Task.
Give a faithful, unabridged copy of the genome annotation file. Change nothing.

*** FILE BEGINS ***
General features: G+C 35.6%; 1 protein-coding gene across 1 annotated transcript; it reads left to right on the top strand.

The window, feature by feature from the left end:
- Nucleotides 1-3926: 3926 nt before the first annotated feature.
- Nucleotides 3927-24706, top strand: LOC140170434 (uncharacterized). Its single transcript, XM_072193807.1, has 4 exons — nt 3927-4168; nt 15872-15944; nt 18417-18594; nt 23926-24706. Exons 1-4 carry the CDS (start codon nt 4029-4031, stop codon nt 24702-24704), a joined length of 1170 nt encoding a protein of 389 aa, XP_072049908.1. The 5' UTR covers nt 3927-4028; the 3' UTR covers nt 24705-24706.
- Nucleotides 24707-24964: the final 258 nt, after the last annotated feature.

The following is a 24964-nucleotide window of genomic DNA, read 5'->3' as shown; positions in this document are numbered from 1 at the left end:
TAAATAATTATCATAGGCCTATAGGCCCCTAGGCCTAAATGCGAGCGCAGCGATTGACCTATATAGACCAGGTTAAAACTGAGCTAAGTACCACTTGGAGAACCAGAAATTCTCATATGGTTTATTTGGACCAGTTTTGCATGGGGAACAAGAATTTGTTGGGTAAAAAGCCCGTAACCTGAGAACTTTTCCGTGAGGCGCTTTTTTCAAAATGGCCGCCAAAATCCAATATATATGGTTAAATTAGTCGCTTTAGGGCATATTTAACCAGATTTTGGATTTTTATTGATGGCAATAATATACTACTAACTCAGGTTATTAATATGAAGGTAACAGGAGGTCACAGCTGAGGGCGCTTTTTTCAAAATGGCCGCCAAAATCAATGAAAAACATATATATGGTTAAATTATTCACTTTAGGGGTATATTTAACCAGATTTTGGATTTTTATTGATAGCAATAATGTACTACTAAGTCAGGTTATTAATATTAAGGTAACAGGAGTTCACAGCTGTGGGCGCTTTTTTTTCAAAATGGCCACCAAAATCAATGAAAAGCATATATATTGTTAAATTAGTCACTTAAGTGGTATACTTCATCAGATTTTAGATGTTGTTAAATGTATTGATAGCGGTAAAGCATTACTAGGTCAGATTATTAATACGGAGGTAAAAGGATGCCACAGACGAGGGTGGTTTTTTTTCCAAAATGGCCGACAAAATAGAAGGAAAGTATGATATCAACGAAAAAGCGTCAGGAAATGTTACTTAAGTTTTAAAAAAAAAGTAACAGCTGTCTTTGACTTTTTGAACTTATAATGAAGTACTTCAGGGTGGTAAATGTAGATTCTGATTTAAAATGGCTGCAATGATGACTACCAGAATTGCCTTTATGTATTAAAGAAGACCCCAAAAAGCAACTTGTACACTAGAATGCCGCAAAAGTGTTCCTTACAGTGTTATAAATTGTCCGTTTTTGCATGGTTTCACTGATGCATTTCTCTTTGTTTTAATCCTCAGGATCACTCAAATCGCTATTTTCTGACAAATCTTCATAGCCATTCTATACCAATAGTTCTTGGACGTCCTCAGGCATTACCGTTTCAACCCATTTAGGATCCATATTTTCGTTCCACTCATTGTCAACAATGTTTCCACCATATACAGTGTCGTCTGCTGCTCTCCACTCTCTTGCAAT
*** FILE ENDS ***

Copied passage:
General features: G+C 35.6%; 1 protein-coding gene across 1 annotated transcript; it reads left to right on the top strand.

The window, feature by feature from the left end:
- Nucleotides 1-3926: 3926 nt before the first annotated feature.
- Nucleotides 3927-24706, top strand: LOC140170434 (uncharacterized). Its single transcript, XM_072193807.1, has 4 exons — nt 3927-4168; nt 15872-15944; nt 18417-18594; nt 23926-24706. Exons 1-4 carry the CDS (start codon nt 4029-4031, stop codon nt 24702-24704), a joined length of 1170 nt encoding a protein of 389 aa, XP_072049908.1. The 5' UTR covers nt 3927-4028; the 3' UTR covers nt 24705-24706.
- Nucleotides 24707-24964: the final 258 nt, after the last annotated feature.

The following is a 24964-nucleotide window of genomic DNA, read 5'->3' as shown; positions in this document are numbered from 1 at the left end:
TAAATAATTATCATAGGCCTATAGGCCCCTAGGCCTAAATGCGAGCGCAGCGATTGACCTATATAGACCAGGTTAAAACTGAGCTAAGTACCACTTGGAGAACCAGAAATTCTCATATGGTTTATTTGGACCAGTTTTGCATGGGGAACAAGAATTTGTTGGGTAAAAAGCCCGTAACCTGAGAACTTTTCCGTGAGGCGCTTTTTTCAAAATGGCCGCCAAAATCCAATATATATGGTTAAATTAGTCGCTTTAGGGCATATTTAACCAGATTTTGGATTTTTATTGATGGCAATAATATACTACTAACTCAGGTTATTAATATGAAGGTAACAGGAGGTCACAGCTGAGGGCGCTTTTTTCAAAATGGCCGCCAAAATCAATGAAAAACATATATATGGTTAAATTATTCACTTTAGGGGTATATTTAACCAGATTTTGGATTTTTATTGATAGCAATAATGTACTACTAAGTCAGGTTATTAATATTAAGGTAACAGGAGTTCACAGCTGTGGGCGCTTTTTTTTCAAAATGGCCACCAAAATCAATGAAAAGCATATATATTGTTAAATTAGTCACTTAAGTGGTATACTTCATCAGATTTTAGATGTTGTTAAATGTATTGATAGCGGTAAAGCATTACTAGGTCAGATTATTAATACGGAGGTAAAAGGATGCCACAGACGAGGGTGGTTTTTTTTCCAAAATGGCCGACAAAATAGAAGGAAAGTATGATATCAACGAAAAAGCGTCAGGAAATGTTACTTAAGTTTTAAAAAAAAAGTAACAGCTGTCTTTGACTTTTTGAACTTATAATGAAGTACTTCAGGGTGGTAAATGTAGATTCTGATTTAAAATGGCTGCAATGATGACTACCAGAATTGCCTTTATGTATTAAAGAAGACCCCAAAAAGCAACTTGTACACTAGAATGCCGCAAAAGTGTTCCTTACAGTGTTATAAATTGTCCGTTTTTGCATGGTTTCACTGATGCATTTCTCTTTGTTTTAATCCTCAGGATCACTCAAATCGCTATTTTCTGACAAATCTTCATAGCCATTCTATACCAATAGTTCTTGGACGTCCTCAGGCATTACCGTTTCAACCCATTTAGGATCCATATTTTCGTTCCACTCATTGTCAACAATGTTTCCACCATATACAGTGTCGTCTGCTGCTCTCCACTCTCTTGCAAT